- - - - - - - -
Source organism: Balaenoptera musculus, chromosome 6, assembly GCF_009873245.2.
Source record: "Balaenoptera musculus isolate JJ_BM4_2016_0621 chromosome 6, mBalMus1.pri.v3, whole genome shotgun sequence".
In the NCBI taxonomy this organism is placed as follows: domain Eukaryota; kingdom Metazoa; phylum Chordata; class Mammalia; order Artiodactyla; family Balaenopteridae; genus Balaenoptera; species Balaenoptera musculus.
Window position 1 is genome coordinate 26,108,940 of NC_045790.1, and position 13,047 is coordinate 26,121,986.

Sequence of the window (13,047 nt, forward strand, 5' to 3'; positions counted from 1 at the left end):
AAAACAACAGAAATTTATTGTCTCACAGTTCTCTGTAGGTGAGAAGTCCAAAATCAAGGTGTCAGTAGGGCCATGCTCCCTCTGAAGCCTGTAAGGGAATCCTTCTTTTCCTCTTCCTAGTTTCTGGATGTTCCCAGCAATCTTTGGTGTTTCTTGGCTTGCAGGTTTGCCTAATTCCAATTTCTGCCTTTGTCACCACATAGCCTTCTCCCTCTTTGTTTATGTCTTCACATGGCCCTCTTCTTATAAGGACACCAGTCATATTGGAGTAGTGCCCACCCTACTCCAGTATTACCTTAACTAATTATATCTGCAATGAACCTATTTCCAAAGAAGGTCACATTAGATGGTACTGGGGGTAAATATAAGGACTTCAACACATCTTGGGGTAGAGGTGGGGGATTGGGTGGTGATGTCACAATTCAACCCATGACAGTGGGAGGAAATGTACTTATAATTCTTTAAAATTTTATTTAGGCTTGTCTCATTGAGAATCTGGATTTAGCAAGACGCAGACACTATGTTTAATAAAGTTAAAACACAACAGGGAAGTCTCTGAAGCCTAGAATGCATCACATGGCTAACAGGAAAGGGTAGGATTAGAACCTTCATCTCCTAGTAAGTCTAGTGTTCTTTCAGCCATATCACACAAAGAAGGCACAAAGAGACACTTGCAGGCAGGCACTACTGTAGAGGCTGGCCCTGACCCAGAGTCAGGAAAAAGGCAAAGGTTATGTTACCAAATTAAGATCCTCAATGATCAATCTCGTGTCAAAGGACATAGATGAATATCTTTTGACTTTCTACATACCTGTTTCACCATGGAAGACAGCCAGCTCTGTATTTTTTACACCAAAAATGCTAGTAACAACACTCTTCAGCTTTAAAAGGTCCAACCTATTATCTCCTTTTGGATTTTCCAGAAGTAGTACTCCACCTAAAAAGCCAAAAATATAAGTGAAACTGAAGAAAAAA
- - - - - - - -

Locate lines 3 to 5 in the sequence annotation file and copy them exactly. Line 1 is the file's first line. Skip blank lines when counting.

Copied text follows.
In the NCBI taxonomy this organism is placed as follows: domain Eukaryota; kingdom Metazoa; phylum Chordata; class Mammalia; order Artiodactyla; family Balaenopteridae; genus Balaenoptera; species Balaenoptera musculus.
Window position 1 is genome coordinate 26,108,940 of NC_045790.1, and position 13,047 is coordinate 26,121,986.

Sequence of the window (13,047 nt, forward strand, 5' to 3'; positions counted from 1 at the left end):